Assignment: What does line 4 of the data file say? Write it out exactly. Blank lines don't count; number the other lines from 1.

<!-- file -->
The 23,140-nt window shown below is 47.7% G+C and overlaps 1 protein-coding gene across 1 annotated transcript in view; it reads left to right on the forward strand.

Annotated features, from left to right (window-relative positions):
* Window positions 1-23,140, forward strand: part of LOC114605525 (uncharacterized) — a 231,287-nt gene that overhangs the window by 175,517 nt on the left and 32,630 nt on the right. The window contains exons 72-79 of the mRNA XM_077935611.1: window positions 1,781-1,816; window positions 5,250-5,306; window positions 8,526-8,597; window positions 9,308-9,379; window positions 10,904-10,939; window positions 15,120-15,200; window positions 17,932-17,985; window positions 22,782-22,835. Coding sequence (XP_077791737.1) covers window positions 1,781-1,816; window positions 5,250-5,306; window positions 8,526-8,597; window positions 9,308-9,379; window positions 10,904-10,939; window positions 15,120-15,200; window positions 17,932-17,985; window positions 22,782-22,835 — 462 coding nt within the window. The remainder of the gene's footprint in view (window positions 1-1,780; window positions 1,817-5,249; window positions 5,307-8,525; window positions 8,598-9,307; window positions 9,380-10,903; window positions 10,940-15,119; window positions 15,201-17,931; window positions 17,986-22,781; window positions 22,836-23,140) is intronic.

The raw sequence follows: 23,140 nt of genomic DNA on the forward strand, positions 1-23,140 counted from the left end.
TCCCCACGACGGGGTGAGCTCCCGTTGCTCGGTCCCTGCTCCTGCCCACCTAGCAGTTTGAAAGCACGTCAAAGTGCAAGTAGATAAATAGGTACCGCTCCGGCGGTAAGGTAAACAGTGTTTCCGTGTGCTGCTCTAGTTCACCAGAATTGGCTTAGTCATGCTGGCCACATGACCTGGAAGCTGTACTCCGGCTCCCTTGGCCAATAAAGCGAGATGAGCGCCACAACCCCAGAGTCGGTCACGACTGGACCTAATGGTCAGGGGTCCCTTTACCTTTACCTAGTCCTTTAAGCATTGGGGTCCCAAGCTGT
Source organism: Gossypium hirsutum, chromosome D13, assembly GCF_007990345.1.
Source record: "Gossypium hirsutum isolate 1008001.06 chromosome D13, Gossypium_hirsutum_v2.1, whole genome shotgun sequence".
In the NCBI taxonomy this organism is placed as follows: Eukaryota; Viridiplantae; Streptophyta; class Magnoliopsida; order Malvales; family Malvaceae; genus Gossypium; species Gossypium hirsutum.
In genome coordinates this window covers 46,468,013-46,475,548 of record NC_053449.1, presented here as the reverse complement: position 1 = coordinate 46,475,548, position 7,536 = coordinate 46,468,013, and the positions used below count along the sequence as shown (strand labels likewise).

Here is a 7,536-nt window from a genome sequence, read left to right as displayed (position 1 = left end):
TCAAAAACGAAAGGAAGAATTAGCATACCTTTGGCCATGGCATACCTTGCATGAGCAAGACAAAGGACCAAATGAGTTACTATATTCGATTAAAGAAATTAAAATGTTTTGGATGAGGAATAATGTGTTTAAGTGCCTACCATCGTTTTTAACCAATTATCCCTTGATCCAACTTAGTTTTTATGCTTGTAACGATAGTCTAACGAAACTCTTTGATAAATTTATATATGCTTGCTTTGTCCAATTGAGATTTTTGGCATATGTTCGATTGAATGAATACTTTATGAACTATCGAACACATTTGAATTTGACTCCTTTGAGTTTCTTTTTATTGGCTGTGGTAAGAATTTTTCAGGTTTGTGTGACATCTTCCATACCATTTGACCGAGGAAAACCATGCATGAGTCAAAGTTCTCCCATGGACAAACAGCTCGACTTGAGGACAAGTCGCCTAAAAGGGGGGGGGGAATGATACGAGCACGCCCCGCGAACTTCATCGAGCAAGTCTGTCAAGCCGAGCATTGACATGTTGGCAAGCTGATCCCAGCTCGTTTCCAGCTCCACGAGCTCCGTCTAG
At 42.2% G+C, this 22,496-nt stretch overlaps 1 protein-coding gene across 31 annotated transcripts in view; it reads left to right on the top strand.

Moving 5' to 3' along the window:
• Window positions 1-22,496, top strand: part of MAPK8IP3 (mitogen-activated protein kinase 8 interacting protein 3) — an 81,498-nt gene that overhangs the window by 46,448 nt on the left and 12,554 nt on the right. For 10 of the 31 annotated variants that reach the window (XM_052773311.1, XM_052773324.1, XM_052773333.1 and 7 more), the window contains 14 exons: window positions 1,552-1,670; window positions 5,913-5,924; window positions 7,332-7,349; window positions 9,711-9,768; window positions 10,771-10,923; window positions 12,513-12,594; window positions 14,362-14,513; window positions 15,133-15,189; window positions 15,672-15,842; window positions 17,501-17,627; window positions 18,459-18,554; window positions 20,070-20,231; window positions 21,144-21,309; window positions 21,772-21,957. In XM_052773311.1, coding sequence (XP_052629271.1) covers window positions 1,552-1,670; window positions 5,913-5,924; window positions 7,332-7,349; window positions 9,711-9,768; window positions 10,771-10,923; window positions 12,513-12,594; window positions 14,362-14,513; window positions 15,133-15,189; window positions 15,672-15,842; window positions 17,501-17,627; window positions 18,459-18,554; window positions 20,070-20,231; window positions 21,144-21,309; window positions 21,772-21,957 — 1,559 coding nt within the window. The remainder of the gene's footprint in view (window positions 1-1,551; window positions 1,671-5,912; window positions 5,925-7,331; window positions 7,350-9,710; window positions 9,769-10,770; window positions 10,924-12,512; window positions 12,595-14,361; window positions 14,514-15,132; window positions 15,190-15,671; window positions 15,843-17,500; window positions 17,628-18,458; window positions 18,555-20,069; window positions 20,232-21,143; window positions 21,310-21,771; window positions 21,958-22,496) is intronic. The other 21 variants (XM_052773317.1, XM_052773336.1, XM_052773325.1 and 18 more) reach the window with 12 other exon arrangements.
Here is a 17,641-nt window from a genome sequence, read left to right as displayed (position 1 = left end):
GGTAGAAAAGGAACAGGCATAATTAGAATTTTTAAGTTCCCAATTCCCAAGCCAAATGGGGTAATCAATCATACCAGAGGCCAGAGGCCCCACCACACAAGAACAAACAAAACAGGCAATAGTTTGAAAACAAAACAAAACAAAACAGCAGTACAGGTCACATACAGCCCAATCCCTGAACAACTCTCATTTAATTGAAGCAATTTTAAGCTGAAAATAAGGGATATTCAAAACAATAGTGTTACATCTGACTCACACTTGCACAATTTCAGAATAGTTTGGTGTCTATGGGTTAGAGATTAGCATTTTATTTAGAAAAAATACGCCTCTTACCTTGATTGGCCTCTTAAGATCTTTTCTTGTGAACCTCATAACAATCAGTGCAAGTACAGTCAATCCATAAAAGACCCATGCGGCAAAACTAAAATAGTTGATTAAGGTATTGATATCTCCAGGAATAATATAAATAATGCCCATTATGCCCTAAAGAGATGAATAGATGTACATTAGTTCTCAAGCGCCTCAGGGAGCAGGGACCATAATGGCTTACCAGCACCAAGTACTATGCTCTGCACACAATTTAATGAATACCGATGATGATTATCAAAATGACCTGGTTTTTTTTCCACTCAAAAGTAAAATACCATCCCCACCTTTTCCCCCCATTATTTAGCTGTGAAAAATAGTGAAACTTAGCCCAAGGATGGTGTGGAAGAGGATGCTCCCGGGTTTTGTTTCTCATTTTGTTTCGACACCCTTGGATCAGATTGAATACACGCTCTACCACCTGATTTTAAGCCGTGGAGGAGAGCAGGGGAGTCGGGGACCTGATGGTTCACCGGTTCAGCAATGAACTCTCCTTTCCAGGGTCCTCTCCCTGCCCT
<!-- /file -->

The raw sequence follows: 23,140 nt of genomic DNA on the forward strand, positions 1-23,140 counted from the left end.